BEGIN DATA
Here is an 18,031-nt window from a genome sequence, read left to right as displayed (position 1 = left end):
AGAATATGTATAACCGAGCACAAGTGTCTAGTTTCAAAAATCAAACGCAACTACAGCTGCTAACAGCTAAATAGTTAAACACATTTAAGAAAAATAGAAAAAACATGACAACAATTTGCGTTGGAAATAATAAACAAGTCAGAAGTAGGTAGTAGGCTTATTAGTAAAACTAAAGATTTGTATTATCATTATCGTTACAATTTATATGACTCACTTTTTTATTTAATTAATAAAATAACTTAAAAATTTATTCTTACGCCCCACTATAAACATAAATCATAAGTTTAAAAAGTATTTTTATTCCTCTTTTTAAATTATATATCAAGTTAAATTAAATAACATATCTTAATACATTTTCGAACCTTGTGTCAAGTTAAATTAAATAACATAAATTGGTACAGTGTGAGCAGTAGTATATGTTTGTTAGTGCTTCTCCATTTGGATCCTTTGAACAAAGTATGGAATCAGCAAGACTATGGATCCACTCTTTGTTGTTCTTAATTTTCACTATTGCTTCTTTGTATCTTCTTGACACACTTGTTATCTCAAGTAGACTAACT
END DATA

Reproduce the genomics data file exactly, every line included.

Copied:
Here is an 18,031-nt window from a genome sequence, read left to right as displayed (position 1 = left end):
AGAATATGTATAACCGAGCACAAGTGTCTAGTTTCAAAAATCAAACGCAACTACAGCTGCTAACAGCTAAATAGTTAAACACATTTAAGAAAAATAGAAAAAACATGACAACAATTTGCGTTGGAAATAATAAACAAGTCAGAAGTAGGTAGTAGGCTTATTAGTAAAACTAAAGATTTGTATTATCATTATCGTTACAATTTATATGACTCACTTTTTTATTTAATTAATAAAATAACTTAAAAATTTATTCTTACGCCCCACTATAAACATAAATCATAAGTTTAAAAAGTATTTTTATTCCTCTTTTTAAATTATATATCAAGTTAAATTAAATAACATATCTTAATACATTTTCGAACCTTGTGTCAAGTTAAATTAAATAACATAAATTGGTACAGTGTGAGCAGTAGTATATGTTTGTTAGTGCTTCTCCATTTGGATCCTTTGAACAAAGTATGGAATCAGCAAGACTATGGATCCACTCTTTGTTGTTCTTAATTTTCACTATTGCTTCTTTGTATCTTCTTGACACACTTGTTATCTCAAGTAGACTAACT